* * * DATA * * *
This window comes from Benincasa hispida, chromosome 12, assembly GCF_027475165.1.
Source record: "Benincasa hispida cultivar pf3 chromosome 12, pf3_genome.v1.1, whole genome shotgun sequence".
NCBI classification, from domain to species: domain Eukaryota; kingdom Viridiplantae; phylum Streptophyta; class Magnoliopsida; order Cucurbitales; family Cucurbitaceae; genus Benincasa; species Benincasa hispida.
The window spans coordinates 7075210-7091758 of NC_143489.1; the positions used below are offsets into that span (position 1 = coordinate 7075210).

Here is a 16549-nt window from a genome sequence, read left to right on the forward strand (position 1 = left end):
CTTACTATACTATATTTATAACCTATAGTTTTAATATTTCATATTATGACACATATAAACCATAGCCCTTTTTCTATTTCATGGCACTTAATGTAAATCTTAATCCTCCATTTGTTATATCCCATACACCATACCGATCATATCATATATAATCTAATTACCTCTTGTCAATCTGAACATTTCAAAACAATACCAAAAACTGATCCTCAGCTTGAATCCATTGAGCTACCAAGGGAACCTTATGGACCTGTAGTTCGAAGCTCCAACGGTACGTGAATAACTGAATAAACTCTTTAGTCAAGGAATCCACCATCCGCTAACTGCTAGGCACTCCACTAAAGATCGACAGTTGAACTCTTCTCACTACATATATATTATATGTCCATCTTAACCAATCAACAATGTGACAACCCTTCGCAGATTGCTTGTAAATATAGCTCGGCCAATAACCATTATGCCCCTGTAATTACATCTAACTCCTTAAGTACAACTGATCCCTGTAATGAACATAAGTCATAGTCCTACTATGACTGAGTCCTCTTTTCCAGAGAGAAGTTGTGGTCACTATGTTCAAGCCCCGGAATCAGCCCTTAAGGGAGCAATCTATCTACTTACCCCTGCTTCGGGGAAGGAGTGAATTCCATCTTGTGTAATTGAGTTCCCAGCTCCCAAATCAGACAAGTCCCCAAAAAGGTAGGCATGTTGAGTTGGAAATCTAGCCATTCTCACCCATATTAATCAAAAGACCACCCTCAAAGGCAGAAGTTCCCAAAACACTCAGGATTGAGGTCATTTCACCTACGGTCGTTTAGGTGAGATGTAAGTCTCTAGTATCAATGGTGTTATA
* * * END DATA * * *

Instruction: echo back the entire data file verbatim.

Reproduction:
This window comes from Benincasa hispida, chromosome 12, assembly GCF_027475165.1.
Source record: "Benincasa hispida cultivar pf3 chromosome 12, pf3_genome.v1.1, whole genome shotgun sequence".
NCBI classification, from domain to species: domain Eukaryota; kingdom Viridiplantae; phylum Streptophyta; class Magnoliopsida; order Cucurbitales; family Cucurbitaceae; genus Benincasa; species Benincasa hispida.
The window spans coordinates 7075210-7091758 of NC_143489.1; the positions used below are offsets into that span (position 1 = coordinate 7075210).

Here is a 16549-nt window from a genome sequence, read left to right on the forward strand (position 1 = left end):
CTTACTATACTATATTTATAACCTATAGTTTTAATATTTCATATTATGACACATATAAACCATAGCCCTTTTTCTATTTCATGGCACTTAATGTAAATCTTAATCCTCCATTTGTTATATCCCATACACCATACCGATCATATCATATATAATCTAATTACCTCTTGTCAATCTGAACATTTCAAAACAATACCAAAAACTGATCCTCAGCTTGAATCCATTGAGCTACCAAGGGAACCTTATGGACCTGTAGTTCGAAGCTCCAACGGTACGTGAATAACTGAATAAACTCTTTAGTCAAGGAATCCACCATCCGCTAACTGCTAGGCACTCCACTAAAGATCGACAGTTGAACTCTTCTCACTACATATATATTATATGTCCATCTTAACCAATCAACAATGTGACAACCCTTCGCAGATTGCTTGTAAATATAGCTCGGCCAATAACCATTATGCCCCTGTAATTACATCTAACTCCTTAAGTACAACTGATCCCTGTAATGAACATAAGTCATAGTCCTACTATGACTGAGTCCTCTTTTCCAGAGAGAAGTTGTGGTCACTATGTTCAAGCCCCGGAATCAGCCCTTAAGGGAGCAATCTATCTACTTACCCCTGCTTCGGGGAAGGAGTGAATTCCATCTTGTGTAATTGAGTTCCCAGCTCCCAAATCAGACAAGTCCCCAAAAAGGTAGGCATGTTGAGTTGGAAATCTAGCCATTCTCACCCATATTAATCAAAAGACCACCCTCAAAGGCAGAAGTTCCCAAAACACTCAGGATTGAGGTCATTTCACCTACGGTCGTTTAGGTGAGATGTAAGTCTCTAGTATCAATGGTGTTATA